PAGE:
With a divisive confirmation process behind him, Judge Neil Gorsuch is about to take his place as the newest Supreme Court justice.
The 49-year-old appeals court judge from Colorado, the youngest nominee since Clarence Thomas, who was 43 when confirmed in 1991, was sworn in yesterday after a bruising fight that saw Republicans change the rules for approving Supreme Court picks — over the fierce obstructionism Democrats.
He replaces the "late, great Justice Antonin Scalia" as President Donald Trump reffered to him, part of the court's conservative wing for nearly three decades before he died unexpectedly in February 2016. In nominating Gorsuch, President Donald Trump said he fulfilled a campaign pledge to pick someone in the mold of Scalia in order to maintain an ideological balance in the Supreme Court, numbering 9 Justices.
During 11 years on the federal appeals court in Denver, Gorsuch mirrored Scalia's originalist approach to the law, interpreting the Constitution according to the meaning understood by those who drafted it. Like Scalia, he is a gifted writer with a flair for turning legal jargon into plain language people can understand.
Gorsuch, a Harvard graduate, will be seated just in time to hear one of the biggest cases of the term: a religious rights dispute over a Missouri law that bars churches from receiving public funds for general aid programs.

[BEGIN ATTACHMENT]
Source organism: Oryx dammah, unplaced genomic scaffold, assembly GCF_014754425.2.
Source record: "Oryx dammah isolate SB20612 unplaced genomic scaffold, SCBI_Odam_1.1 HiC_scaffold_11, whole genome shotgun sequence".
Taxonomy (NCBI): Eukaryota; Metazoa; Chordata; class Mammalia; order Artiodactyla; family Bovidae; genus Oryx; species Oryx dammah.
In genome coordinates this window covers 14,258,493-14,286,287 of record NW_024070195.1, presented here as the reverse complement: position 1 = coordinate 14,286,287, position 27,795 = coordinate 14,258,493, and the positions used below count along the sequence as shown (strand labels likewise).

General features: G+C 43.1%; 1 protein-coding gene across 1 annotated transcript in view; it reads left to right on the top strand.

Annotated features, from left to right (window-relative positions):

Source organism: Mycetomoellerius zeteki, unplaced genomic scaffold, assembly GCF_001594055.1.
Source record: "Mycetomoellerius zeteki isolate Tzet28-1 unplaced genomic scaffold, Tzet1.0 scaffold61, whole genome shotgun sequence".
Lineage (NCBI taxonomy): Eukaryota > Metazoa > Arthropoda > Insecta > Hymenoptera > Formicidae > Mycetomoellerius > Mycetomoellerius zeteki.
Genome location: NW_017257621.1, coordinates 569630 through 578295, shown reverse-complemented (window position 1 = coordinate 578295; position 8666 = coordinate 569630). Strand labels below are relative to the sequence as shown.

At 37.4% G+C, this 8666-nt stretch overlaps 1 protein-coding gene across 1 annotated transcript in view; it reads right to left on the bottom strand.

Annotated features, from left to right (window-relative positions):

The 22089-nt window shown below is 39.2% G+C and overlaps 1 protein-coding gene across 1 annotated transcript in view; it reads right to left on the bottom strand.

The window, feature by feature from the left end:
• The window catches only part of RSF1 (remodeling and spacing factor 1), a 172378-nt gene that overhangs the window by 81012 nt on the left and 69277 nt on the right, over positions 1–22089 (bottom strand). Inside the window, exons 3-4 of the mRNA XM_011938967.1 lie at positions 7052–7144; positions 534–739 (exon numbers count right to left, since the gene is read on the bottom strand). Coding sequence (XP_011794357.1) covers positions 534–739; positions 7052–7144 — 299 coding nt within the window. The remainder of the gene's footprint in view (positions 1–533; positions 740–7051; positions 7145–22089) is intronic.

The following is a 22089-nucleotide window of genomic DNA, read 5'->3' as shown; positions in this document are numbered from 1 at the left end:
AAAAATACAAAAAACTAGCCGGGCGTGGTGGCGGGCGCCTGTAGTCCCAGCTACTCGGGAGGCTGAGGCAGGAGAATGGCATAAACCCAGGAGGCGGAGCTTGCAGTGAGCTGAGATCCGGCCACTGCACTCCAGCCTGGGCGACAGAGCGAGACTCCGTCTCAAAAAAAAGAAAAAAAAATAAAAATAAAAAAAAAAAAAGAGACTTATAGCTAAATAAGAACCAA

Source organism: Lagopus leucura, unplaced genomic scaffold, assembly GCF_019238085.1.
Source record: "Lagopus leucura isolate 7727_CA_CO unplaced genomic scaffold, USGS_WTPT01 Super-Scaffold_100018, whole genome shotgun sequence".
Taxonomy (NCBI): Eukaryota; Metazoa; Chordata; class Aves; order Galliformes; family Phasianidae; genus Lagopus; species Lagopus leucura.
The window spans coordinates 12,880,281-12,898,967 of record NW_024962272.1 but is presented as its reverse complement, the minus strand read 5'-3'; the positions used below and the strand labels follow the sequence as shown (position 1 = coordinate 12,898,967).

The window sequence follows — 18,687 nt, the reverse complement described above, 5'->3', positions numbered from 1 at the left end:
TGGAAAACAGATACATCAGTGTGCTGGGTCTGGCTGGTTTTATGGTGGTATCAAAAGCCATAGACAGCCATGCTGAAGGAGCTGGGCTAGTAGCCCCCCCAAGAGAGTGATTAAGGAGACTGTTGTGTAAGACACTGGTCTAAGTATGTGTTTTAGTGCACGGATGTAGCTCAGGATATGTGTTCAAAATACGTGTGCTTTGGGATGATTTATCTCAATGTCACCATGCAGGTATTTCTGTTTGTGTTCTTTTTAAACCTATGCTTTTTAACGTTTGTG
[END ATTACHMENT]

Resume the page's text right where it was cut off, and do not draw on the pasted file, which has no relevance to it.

His 66-day confirmation process was swift, but bitterly divisive. It saw Senate Republicans trigger the "nuclear option" to eliminate the 60-vote filibuster threshold for all future high court nominees. The change allowed the Senate to hold a final vote with a simple majority.
Most Democrats refused to support Gorsuch because they were still seething over the Republican blockade last year of President Barack Obama's pick for the same seat, Merrick Garland. Senate Republicans refused to even hold a hearing for Garland, saying a high court replacement should be up to the next president because Obama was nearing the end of his term.
The White House swearing-in ceremony is a departure from recent history. Justices Sonia Sotomayor and Elena Kagan were both sworn in publicly at the Supreme Court. Former Justice John Paul Stevens has argued that holding the public ceremony at the court helps drive home the justice's independence from the White House.
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